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UK government loses third case over illegal air pollution

The UK and Welsh governments will be required by law to draw up new plans to cure illegal levels of air pollution, following a third defeat in the High Court in London to environmental activists ClientEarth.

Traffic jam

ClientEarth has won three court cases against the UK government for poor air quality.

It follows a hearing in January, during which the organisation told the court that plans to curb the UK’s illegal air pollution were inadequate – the judge, Mr Justice Garnham, had reserved judgment until this morning.

During the hearing, ClientEarth criticised the UK government’s air quality plans for not outlining measures to reduce pollution levels in 45 local authority areas, and said it had backtracked on Clean Air Zones in Birmingham, Derby, Leeds, Nottingham and Southampton – which it believes should be mandatory.

Ministers in 33 of the 45 local authorities will be required to identify pollution-curbing measures as soon as possible, the other 12 are projected to be legal by the end of 2018. However, there was no ruling regarding the five ‘Clean Air Zone’ cities as directions were issued from the government in December, requiring them to put a business case together to improve air quality.

The Welsh government admitted in January that not developing plans to improve air quality in Wales was illegal – today’s ruling means it will have to have a draft plan in place by 30 April 2018, and a final plan in place by 31 July 2018.

The ruling is likely to accelerate the roll-out of clean air zones in cities across the country, and could also have a bearing on future taxation structures, both of which would affect fleets. It also enables ClientEarth to more quickly bring the UK government back into court, without applying for permission to bring a judicial view, if it deems future air quality plans to be unlawful. A move described as “exceptional” by Mr Justice Garnham.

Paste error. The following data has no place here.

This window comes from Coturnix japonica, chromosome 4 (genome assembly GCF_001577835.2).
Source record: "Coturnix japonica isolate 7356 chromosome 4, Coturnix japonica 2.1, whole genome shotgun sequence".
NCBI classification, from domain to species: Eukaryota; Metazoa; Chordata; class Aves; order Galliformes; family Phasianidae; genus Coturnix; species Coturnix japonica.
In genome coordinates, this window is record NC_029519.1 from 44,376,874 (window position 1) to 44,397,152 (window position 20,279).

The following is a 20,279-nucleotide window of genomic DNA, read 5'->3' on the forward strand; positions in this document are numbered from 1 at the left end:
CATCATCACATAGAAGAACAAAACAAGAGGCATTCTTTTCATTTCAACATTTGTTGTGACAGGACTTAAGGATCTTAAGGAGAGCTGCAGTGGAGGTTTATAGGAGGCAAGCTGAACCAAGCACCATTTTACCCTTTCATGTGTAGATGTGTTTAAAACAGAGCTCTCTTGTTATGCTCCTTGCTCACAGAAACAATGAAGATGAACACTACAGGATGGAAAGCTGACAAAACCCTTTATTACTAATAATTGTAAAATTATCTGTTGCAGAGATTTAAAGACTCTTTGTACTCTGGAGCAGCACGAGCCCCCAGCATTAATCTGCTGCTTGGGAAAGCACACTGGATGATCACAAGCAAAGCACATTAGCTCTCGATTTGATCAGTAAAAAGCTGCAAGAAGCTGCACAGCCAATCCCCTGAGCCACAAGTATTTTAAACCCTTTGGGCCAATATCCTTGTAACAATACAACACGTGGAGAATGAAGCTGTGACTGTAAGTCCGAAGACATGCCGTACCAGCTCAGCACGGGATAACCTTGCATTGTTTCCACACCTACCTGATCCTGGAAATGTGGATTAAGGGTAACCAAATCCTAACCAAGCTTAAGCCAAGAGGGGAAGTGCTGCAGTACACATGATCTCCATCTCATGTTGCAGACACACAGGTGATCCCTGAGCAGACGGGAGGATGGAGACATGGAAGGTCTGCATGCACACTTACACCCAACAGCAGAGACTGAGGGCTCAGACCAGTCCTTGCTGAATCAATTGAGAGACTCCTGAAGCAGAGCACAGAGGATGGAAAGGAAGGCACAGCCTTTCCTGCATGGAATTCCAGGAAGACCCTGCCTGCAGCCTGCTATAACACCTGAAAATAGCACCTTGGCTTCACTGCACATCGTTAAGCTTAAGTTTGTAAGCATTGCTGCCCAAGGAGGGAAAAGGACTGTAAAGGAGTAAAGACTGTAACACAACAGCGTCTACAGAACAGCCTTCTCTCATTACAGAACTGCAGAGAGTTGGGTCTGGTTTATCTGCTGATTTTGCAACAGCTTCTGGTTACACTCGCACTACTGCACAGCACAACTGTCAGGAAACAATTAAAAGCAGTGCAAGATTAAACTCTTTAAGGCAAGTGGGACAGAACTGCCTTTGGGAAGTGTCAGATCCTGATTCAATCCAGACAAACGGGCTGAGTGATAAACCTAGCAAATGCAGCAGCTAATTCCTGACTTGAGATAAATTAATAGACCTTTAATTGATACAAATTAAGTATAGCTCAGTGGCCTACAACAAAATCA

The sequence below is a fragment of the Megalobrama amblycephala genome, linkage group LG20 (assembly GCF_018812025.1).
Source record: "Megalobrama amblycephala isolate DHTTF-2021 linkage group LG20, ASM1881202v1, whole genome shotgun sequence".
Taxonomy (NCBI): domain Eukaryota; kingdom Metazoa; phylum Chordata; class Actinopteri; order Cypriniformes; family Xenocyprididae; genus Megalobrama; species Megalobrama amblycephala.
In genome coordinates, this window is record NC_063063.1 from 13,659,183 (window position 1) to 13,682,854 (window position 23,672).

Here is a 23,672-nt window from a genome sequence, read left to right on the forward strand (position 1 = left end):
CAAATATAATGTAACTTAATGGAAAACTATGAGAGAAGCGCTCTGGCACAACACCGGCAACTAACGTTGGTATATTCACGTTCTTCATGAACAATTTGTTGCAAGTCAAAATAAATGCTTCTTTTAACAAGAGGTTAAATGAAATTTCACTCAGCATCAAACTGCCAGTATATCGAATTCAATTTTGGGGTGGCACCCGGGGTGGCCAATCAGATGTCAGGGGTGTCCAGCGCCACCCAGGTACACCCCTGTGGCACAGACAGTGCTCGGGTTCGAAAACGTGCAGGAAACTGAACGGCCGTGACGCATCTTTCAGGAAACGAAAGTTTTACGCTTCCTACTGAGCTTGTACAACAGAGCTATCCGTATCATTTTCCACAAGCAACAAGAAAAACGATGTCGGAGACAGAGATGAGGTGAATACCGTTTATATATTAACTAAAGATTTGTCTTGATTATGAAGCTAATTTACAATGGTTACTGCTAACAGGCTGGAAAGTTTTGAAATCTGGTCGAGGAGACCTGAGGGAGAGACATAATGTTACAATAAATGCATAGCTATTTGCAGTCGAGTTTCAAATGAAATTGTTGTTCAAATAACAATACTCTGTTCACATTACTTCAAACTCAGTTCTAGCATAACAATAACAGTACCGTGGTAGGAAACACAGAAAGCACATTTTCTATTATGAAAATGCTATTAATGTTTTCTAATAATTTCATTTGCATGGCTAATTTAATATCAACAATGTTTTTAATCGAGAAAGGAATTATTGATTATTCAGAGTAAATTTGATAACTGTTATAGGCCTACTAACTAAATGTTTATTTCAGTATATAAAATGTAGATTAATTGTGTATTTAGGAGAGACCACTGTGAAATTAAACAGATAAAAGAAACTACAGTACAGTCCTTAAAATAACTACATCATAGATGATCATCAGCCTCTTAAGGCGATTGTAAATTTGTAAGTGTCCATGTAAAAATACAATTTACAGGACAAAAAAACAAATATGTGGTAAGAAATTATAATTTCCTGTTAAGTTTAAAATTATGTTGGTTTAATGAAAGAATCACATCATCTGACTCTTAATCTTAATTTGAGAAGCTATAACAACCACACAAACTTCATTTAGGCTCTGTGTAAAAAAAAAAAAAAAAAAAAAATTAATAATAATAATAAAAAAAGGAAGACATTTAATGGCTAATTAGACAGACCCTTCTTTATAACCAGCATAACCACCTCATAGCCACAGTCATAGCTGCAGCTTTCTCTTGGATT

“The history of this litigation shows that good faith, hard work and sincere promises are not enough, and it seems court must keep the pressure on to ensure compliance is actually achieved,” he said.

ClientEarth lawyer, Anna Heslop, commented: “The problem was supposed to be cleaned up over eight years ago, and yet successive governments have failed to do enough. The people who live in areas of the countries covered by this judgment deserve to be able breathe clean air and the government must now do all it can to make that happen quickly.”

The UK is one of nine EU Member States currently under threat of going through the European Court of Justice for not doing enough to tackle air pollution.

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Alex Grant

Trained on Cardiff University’s renowned Postgraduate Diploma in Motor Magazine Journalism, Alex is an award-winning motoring journalist with ten years’ experience across B2B and consumer titles. A life-long car enthusiast with a fascination for new technology and future drivetrains, he joined Fleet World in April 2011, contributing across the magazine and website portfolio and editing the EV Fleet World Website.